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Development and Psychopathology




Genetic factors can play a role in the multiple level of analyses approach to understanding the development of child psychology. The present study examined gene-environment correlations and Gene x Environment interactions for polymorphisms of three target genes, the serotonin transporter gene, the D4 dopamine reactor gene, and the monoamine oxidase A gene in relation to symptoms of anxiety, depression, and oppositional behavior. Saliva samples were collected from 175 non-Hispanic White, 4-year-old children. Psychosocial risk factors included socioeconomic status, life stress, caretaker depression, parental support, hostility, and scaffolding skills. In comparison with the short forms (s/s, s/l) of the serotonin transporter linked polymorphic repeat, the long form (l/l) was associated with greater increases in symptoms of child depression and anxiety in interactions with caretaker depression, family conflict, and socioeconomic status. In boys, low-activity monoamine oxidase A gene was associated with increases in child anxiety and depression in interaction with caretaker depression, hostility, family conflict, and family stress. The results highlight the important of gene-environment interplay in the development of symptoms of child psychopathology in young children.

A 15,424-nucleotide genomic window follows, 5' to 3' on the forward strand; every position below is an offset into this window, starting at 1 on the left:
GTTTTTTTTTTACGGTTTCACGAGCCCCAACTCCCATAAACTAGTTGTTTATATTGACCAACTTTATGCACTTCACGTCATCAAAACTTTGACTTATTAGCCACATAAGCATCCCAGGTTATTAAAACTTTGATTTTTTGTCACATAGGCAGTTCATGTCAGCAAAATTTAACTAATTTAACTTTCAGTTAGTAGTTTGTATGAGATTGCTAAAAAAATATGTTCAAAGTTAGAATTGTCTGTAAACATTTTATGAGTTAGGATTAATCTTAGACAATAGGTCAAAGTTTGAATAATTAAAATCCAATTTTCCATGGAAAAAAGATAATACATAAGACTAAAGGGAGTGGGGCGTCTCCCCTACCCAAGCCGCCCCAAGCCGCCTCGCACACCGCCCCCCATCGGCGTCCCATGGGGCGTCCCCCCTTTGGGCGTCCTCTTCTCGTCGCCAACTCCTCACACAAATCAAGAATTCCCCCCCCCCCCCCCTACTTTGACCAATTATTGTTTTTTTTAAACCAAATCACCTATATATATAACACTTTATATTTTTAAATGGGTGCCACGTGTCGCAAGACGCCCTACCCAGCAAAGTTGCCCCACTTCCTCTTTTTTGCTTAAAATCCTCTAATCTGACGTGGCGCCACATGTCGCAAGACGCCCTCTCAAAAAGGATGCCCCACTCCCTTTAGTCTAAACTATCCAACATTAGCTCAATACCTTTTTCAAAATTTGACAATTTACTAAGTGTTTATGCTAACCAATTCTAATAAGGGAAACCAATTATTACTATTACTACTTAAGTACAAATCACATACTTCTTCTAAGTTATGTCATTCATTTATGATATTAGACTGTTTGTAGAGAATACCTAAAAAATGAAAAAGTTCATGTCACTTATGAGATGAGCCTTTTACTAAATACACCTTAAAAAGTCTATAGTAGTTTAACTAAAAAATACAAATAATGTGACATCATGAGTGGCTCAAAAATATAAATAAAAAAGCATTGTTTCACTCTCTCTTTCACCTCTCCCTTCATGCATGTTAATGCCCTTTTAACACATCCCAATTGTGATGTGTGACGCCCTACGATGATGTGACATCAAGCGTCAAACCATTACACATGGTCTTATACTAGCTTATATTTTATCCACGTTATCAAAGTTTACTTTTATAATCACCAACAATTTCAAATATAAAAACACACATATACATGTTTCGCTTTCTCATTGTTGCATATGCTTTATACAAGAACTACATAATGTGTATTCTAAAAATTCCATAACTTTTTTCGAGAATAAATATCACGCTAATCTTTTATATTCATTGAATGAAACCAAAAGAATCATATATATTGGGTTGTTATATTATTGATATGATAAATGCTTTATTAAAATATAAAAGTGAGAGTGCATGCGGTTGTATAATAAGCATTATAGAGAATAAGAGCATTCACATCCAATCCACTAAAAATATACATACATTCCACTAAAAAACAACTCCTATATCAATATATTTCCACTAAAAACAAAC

Author Posting © 2013 Cambridge University Press. This article is posted here by permission of Cambridge University Press for personal use, not for redistribution. The article was published in Development and Psychopathology 25:555-575, (2013),

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Creative Commons Attribution-Noncommercial-No Derivative Works 3.0 License
This work is licensed under a Creative Commons Attribution-Noncommercial-No Derivative Works 3.0 License.